Cryptocurrency is the new “buzz-word” in the financial world, but there are often tax implications of cryptocurrencies.
Whilst it has been around for a while, recent peaks and troughs in the currency have brought it to the media’s attention.
What seems to have gone somewhat under the radar are the tax implications of cryptocurrencies. If you are buying and selling cryptocurrency, it is essential to consider the tax implications, and whether such activity can be deemed a trade.
Stockport based Hallidays offer their expert opinion:
What is Cryptocurrency?
Cryptocurrency is a digital or virtual currency which, once purchased, is held in a “wallet”, and allows the owner to spend the currency at compatible outlets.Unlike regular money, it has no physical presence.
There are several cryptocurrencies in operation, one of the most well-known is Bitcoin, which was first released in 2009.
With the recent upsurge in cryptocurrency values, individuals could unknowingly be brought into the tax system, as despite not actually receiving physical cash, there can be numerous trades within the digital wallet that will require tax considerations. Therefore, individuals could have an unknowing tax liability despite not having extracted any funds.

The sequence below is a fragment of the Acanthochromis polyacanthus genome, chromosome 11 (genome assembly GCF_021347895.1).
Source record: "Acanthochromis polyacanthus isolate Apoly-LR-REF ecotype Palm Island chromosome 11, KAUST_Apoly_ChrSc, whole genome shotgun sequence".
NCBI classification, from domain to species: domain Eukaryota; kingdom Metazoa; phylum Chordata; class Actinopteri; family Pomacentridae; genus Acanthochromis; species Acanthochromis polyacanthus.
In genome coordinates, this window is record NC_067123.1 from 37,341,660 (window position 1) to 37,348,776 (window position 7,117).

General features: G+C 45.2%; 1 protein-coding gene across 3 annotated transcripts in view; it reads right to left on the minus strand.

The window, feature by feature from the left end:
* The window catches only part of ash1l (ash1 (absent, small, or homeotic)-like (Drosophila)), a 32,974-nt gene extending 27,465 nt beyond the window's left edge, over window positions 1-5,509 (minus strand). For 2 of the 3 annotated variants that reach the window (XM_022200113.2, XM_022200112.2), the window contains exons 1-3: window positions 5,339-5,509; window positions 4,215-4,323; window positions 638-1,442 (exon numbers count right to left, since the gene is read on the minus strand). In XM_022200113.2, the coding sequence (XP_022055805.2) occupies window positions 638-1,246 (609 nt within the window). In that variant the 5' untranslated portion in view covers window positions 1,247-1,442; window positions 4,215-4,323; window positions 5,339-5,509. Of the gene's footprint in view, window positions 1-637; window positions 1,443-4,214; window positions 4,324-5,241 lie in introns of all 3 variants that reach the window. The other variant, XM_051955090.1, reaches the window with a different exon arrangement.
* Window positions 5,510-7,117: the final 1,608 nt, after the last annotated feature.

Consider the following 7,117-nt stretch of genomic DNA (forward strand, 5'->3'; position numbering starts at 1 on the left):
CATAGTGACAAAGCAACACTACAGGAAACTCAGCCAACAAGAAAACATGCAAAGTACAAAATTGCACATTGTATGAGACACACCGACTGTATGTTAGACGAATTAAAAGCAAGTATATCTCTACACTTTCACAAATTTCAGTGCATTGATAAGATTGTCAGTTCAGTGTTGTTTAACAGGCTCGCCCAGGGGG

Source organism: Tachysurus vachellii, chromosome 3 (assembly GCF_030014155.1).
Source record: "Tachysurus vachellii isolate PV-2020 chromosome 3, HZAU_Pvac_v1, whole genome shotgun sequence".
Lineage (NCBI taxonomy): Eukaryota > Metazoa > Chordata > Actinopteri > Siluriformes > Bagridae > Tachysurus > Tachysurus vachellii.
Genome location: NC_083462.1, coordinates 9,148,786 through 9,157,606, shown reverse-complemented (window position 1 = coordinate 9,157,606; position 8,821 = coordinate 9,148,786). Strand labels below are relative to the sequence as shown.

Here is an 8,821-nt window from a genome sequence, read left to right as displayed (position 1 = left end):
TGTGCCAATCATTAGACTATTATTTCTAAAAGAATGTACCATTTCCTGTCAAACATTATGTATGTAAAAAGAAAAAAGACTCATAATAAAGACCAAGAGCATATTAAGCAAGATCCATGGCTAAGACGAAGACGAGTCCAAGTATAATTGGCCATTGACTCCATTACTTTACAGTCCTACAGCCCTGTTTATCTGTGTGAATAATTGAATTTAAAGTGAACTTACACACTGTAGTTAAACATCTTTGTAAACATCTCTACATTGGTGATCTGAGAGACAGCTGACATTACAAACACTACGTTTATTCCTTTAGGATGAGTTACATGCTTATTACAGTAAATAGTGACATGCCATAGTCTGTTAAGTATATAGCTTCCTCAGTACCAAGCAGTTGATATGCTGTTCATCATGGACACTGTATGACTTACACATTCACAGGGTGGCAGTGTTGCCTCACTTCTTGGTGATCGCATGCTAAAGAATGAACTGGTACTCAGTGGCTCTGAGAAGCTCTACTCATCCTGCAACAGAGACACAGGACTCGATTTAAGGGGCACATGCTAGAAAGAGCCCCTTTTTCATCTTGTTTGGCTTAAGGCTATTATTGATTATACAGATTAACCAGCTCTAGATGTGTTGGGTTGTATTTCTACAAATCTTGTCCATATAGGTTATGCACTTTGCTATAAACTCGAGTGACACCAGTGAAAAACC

What are the Tax Implications of Cryptocurrencies?
The position where a company uses cryptocurrency is relatively straightforward. Profits or losses on exchange movements between currencies are taxable, so generally the rules on foreign exchange and loan relationships apply.
The position for individuals however is slightly more complicated. Before we can ascertain which tax applies (income or capital gains tax), we need to ascertain if the individual is trading in cryptocurrency, or is holding the currency as an investment.
If an individual is regularly buying and selling cryptocurrency, then he could be deemed as a cryptocurrency trader, and would pay tax at income tax rates.
On the other hand, if the individual bought and held onto the cryptocurrency for a prolonged period of time, it is likely he would be deemed an investor, so any profits would likely be taxed at capital gains tax rates.
Whether an individual is trading or investing is a complicated area subject to different factors which must be assessed on a case by case basis. Essentially, the activity must be assessed against the “Badges of Trade”.